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Movies, Myth, and the National Security State

Dan O’Meara, Alex Macleod, Frédérick Gagnon, and David Grondin
Movies, Myth, and the National Security State
ISBN: 978-1-62637-459-1
$75.00
ISBN: 978-1-62637-707-3
$75.00
2016/293 pages
"Highly engaging and thought provoking. Sweeping in its analysis, this book brings together a sophisticated discussion of US political history since World War II with a very sharp evaluation of movies during the distinct eras of these years."—Robert Snyder, Southwestern University

DESCRIPTION

While analysts may agree that Hollywood movies have always both mirrored and helped to shape the tenor of their times, the question remains: Just how do they do it? And how do we identify the underlying political/ideological content of a film?

Movies, Myth, and the National Security State answers these questions, exploring how Hollywood movies have served to propagate, or to debate, or sometimes to challenge the evolving US national security state since 1945. Drawing on more than a thousand films—and focusing in detail on 48 films that address key issues confronting the US and its sense of self and role in the world—the authors provide insights into US political life as it has developed across some seven decades.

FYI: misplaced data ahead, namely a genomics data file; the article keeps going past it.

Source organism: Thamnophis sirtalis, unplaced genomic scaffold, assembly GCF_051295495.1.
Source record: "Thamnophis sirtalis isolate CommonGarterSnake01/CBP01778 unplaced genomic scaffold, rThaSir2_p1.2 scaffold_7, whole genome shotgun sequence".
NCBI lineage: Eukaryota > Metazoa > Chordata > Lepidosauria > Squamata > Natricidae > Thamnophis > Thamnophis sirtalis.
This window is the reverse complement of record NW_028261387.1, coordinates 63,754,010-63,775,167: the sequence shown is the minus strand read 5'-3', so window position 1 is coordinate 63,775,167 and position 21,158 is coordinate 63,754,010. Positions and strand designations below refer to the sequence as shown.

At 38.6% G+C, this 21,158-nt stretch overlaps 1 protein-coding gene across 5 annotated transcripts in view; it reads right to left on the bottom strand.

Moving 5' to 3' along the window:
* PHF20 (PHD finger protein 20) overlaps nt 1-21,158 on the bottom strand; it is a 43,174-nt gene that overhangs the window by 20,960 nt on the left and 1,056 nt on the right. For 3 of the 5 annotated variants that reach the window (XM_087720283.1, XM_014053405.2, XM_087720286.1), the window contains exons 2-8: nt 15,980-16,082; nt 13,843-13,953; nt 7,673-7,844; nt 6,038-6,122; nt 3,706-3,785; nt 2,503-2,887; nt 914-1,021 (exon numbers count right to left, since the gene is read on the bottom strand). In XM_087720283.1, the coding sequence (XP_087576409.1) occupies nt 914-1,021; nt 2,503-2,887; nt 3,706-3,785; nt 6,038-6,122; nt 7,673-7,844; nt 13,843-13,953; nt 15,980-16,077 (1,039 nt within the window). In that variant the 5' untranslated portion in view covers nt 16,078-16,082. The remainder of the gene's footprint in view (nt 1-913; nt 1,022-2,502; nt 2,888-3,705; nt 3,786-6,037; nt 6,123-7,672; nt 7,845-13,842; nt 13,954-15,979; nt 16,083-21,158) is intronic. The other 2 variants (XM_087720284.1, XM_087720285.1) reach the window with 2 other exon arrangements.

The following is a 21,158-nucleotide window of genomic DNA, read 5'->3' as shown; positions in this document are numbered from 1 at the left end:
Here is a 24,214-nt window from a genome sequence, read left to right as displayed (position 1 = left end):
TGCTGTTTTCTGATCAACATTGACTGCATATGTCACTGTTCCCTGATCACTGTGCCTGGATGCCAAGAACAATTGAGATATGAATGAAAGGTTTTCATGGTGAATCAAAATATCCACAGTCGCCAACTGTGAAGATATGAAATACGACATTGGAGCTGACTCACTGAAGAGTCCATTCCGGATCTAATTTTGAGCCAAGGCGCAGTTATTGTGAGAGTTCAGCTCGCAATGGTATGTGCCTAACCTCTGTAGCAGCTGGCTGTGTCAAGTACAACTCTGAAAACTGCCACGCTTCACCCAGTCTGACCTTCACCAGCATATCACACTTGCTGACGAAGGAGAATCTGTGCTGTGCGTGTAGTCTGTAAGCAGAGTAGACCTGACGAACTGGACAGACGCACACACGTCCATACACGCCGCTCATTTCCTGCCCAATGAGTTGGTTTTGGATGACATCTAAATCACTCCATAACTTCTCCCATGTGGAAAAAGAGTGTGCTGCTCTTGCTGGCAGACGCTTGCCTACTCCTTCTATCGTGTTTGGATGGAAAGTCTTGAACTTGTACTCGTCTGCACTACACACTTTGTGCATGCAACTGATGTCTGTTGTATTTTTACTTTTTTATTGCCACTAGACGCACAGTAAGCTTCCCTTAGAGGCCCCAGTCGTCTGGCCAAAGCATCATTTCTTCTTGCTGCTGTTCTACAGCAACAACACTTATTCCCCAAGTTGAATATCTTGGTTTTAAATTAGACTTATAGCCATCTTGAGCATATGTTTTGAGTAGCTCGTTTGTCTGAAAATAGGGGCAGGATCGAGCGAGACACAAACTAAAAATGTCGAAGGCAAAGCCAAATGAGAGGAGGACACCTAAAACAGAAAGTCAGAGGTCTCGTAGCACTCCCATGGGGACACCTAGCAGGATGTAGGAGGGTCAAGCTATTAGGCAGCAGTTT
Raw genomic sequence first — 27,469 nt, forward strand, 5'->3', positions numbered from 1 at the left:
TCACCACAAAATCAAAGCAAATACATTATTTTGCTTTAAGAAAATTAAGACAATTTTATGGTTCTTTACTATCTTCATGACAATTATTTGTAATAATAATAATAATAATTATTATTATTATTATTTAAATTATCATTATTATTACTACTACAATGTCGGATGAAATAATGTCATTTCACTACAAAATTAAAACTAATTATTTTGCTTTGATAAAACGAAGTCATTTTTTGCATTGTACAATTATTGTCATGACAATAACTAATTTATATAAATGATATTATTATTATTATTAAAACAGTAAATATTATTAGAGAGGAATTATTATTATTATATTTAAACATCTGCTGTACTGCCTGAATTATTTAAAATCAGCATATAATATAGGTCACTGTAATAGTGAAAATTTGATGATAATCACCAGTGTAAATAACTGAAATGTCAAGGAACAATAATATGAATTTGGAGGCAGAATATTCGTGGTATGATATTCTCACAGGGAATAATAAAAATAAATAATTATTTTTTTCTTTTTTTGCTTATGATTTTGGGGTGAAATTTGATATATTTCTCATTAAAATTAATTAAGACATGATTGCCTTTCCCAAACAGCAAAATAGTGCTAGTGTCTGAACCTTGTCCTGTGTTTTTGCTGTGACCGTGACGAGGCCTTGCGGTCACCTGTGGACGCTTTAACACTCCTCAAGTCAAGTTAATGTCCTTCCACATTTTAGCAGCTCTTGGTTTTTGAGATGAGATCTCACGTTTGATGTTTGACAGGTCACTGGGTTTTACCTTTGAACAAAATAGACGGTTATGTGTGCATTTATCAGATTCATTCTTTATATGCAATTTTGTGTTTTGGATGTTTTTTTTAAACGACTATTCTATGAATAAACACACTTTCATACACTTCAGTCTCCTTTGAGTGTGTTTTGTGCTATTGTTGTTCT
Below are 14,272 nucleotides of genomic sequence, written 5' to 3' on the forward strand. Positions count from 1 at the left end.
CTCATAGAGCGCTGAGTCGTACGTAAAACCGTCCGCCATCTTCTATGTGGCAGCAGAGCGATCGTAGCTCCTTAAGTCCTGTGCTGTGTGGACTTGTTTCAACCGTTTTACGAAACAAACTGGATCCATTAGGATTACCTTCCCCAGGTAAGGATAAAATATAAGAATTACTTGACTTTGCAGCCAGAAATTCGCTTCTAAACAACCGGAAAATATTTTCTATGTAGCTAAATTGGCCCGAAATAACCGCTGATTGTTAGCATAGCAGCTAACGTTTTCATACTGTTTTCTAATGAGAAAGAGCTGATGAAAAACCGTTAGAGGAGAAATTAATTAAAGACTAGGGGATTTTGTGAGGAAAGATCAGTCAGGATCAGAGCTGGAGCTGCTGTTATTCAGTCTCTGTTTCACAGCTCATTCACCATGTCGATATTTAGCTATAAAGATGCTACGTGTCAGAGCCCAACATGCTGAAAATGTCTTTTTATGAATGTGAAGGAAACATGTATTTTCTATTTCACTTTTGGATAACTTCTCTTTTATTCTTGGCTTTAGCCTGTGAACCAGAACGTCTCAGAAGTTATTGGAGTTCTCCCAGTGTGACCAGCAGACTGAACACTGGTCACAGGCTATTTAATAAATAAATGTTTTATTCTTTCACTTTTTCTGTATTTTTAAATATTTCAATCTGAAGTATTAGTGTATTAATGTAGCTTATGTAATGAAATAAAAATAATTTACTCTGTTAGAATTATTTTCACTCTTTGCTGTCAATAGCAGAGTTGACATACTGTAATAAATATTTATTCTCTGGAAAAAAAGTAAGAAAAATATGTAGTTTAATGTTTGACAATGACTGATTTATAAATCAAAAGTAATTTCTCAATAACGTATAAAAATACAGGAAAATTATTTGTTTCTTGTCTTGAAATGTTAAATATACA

ABOUT THE AUTHOR

Dan O'Meara and Alex Macleod are professors of international relations at the University of Quebec at Montreal (UQAM). Frédérick Gagnon is associate professor of political science at UQAM. David Grondin is associate professor of American studies and international relations at the University of Ottawa.

CONTENTS

  • Introduction.
  • The National Security State and Hollywood Movies.
  • John Ford's Calvary Trilogy and the Didactics of National Security.
  • McCarthyism, Film Noir, and the National Security State.
  • Hitchcock: From the Red Scare to Détente.
  • The Hollywood Revolution.
  • The Hollywood Counterrevolution.
  • Vietnam—The Sequel.
  • National Security for the "New World Order."
  • Hollywood and the War in Iraq.
  • Movies, Myth, and the National Security State.